MARINA INOUE INTERVIEW

Marina Inoue Interview | Highlark

We got to do a little Q&A with another one of our favorites, Marina Inoue! She has a really great classic yet unique American Traditional style with some modern color schemes. Marina enjoys a lot of outdoor activities and her work often reflects that as well. She will be doing a guest spot at Saved Tattoo in Brooklyn soon so shoot her an email at ourtrespasses@gmail.com to schedule an appointment.

Marina Inoue Interview | Highlark

Q 1 || How did your interest in tattoos come about, and were you interested in becoming an artist in general or were you always pretty certain you wanted to tattoo?

I grew up in New York City and started going to punk and hardcore shows at a pretty young age.  All of the older people in the scene were heavily tattooed, and I always thought it was cool.  I knew from my very early teens that I wanted to be tattooed- not necessarily be a tattooer myself, but at least be a part of that subculture.

Q 2 || Tattoos in Japanese culture are still looked down upon and being that I’m Japanese my parents had a tough time accepting my tattoos even though they are great parents. Did you experience any difficulties with your family because of tattooing?

I’m also Japanese on my father’s side- so yes, I definitely did.  He was very, very angry when I got my first really visible tattoo, told me to get out of the house, that it was disgraceful.  He’s from Japan and lived there until he was a young adult, and to his generation, only Yakuza got tattooed- and women definitely did not.  My mom was never angry, I think she just thought tattoos were weird and creepy and didn’t understand it.  But they came around- I’ve been working in the industry for ten years now and have never asked them for anything, so by this point they understand that I made a decision for myself that worked out for the better.

Q 3 || I think it’s amazing how tattoo artists keep creating great images year after year based off of client’s requests, is there ever a time when you feel like you’re out of ideas and how do you keep the creative juices flowing constantly?

There is an endless resource of reference material out there, especially with the internet.  I genuinely enjoy getting into a black hole where I’ll just search and save images in a folder.  I also love spending time in antique stores and book stores, and I’ll either buy or take photos of all kinds of things I think are interesting to look at.  That being said, this year I’ve taken a lot of time off from work, went on an extended road trip from January until June, and spent most of my time rock climbing.  I wasn’t burnt out on tattooing at all, but I was psyched on doing something different and living in a way that I wasn’t able to do when I was apprenticing and first starting out.  It was a really good experience for me, and definitely made me miss and appreciate the creative part of my life and career.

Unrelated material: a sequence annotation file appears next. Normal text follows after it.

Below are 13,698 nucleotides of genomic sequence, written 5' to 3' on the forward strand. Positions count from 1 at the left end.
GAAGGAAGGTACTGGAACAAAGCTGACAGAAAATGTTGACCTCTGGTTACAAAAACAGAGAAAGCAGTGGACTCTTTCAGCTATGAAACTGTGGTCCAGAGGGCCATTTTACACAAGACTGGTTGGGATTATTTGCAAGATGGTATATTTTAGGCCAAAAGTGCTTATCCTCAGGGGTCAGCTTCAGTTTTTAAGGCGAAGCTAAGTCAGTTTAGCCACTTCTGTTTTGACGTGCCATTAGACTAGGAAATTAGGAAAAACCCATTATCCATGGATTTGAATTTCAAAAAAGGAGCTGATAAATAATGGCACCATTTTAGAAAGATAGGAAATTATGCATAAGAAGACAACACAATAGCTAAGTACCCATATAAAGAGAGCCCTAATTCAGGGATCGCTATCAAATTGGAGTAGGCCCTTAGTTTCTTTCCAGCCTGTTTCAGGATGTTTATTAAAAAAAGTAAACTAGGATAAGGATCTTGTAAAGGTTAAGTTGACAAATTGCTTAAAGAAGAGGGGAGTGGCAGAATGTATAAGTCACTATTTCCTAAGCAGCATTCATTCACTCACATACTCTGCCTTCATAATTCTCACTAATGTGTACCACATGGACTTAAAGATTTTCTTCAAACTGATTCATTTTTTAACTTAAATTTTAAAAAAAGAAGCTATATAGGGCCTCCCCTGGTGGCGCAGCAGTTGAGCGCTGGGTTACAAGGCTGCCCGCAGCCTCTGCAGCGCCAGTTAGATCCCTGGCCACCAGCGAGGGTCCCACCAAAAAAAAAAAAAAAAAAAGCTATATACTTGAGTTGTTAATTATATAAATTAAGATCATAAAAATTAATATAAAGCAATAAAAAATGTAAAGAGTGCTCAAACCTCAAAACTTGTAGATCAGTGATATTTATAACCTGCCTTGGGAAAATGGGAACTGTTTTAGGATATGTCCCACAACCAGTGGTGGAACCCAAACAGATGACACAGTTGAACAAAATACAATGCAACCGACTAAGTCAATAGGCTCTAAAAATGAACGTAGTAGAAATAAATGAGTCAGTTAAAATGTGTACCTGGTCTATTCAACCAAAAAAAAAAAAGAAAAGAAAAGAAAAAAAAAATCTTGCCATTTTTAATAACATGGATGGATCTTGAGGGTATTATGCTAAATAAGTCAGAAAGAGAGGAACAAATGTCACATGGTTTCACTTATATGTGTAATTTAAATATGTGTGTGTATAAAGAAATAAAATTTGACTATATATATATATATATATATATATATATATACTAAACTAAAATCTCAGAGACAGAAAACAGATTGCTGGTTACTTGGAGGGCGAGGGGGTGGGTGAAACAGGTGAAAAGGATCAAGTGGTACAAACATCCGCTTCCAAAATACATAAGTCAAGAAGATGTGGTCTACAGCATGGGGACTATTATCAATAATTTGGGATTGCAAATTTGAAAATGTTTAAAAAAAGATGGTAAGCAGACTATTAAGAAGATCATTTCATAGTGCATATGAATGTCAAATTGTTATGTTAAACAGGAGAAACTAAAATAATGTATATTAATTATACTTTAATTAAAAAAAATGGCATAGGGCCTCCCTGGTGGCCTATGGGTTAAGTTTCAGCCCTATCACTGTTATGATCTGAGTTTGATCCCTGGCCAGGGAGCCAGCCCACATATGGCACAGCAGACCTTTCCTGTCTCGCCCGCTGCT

Q 4 || I think most artists especially early on know they are good but at the same time question if they are good enough. Was there a specific moment in your career where you felt confident in calling yourself a professional artist?

I mean, there’s never really been a point where I’ve felt like I was “good enough”.  At this point, I’m confident in my skills to give someone a solid tattoo that they will hopefully be stoked on, sure, but good enough in the bigger picture?  Definitely not.  I’m never 100% happy with what I do, and I always want to try to continue to improve with each tattoo.  To be perfectly honest, I end up spending a lot of time criticizing what I do, and sometimes I feel like I don’t really deserve the bit of success I’ve gained through my career.  I’ve worked hard, but at times it tends to be difficult to feel like I’ve worked hard enough, if that makes sense.  I’ve gone through a lot of phases in my career, learning, plateauing, drawing influence from different sources, over simplifying, over complicating.  It’s a constantly humbling endeavor.

Q 5 || Who would you get your next tattoo from? And do you have any ideas in mind as far as design?

The last large tattoo I got was my back from Brian Bruno.  I have plenty of space, but after getting that finished, I feel a little maxed out on getting tattooed- so I don’t have any current plans for anything big.  Just a little souvenir tattoo here and there most likely.

Q 6 || What’s next for you? Any projects, or guest spots we can look forward to in the near future?

I’m currently living in Colorado splitting my time between the outdoors, working part time at Dedication Tattoo in Denver, and traveling for guest spots.  So far this fall I’m planning to work at Saved in NYC, Oliver Peck’s Friday the 13th shebang in Dallas, and hopefully make it to San Francisco as well.

|| MARINA INOUE

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